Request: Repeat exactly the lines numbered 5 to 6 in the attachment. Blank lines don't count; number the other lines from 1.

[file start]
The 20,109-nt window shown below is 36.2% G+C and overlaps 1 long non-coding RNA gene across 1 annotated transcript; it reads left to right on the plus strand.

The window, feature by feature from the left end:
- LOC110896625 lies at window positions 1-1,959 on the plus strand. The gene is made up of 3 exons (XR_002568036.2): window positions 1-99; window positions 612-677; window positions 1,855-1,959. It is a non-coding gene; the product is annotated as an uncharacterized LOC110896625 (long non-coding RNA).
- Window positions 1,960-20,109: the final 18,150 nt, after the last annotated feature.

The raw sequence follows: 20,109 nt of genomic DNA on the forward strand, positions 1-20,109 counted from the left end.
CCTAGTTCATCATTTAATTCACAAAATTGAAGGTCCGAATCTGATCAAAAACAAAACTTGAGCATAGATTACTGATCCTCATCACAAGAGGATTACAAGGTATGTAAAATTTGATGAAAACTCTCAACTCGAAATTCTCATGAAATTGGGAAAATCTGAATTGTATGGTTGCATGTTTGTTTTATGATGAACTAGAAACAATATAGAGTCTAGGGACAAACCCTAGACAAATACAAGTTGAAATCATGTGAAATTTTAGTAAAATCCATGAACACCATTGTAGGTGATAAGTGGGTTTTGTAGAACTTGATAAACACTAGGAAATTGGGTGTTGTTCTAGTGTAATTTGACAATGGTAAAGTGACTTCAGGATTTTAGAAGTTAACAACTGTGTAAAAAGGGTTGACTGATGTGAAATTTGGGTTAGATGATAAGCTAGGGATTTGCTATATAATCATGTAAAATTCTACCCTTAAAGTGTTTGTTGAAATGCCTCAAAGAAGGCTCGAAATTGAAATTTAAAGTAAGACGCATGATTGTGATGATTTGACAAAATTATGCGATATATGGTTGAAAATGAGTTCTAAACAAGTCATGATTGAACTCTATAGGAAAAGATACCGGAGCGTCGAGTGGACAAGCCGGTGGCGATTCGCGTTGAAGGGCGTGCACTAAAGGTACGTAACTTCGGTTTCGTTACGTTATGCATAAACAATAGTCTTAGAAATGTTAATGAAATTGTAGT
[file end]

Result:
The raw sequence follows: 20,109 nt of genomic DNA on the forward strand, positions 1-20,109 counted from the left end.
CCTAGTTCATCATTTAATTCACAAAATTGAAGGTCCGAATCTGATCAAAAACAAAACTTGAGCATAGATTACTGATCCTCATCACAAGAGGATTACAAGGTATGTAAAATTTGATGAAAACTCTCAACTCGAAATTCTCATGAAATTGGGAAAATCTGAATTGTATGGTTGCATGTTTGTTTTATGATGAACTAGAAACAATATAGAGTCTAGGGACAAACCCTAGACAAATACAAGTTGAAATCATGTGAAATTTTAGTAAAATCCATGAACACCATTGTAGGTGATAAGTGGGTTTTGTAGAACTTGATAAACACTAGGAAATTGGGTGTTGTTCTAGTGTAATTTGACAATGGTAAAGTGACTTCAGGATTTTAGAAGTTAACAACTGTGTAAAAAGGGTTGACTGATGTGAAATTTGGGTTAGATGATAAGCTAGGGATTTGCTATATAATCATGTAAAATTCTACCCTTAAAGTGTTTGTTGAAATGCCTCAAAGAAGGCTCGAAATTGAAATTTAAAGTAAGACGCATGATTGTGATGATTTGACAAAATTATGCGATATATGGTTGAAAATGAGTTCTAAACAAGTCATGATTGAACTCTATAGGAAAAGATACCGGAGCGTCGAGTGGACAAGCCGGTGGCGATTCGCGTTGAAGGGCGTGCACTAAAGGTACGTAACTTCGGTTTCGTTACGTTATGCATAAACAATAGTCTTAGAAATGTTAATGAAATTGTAGT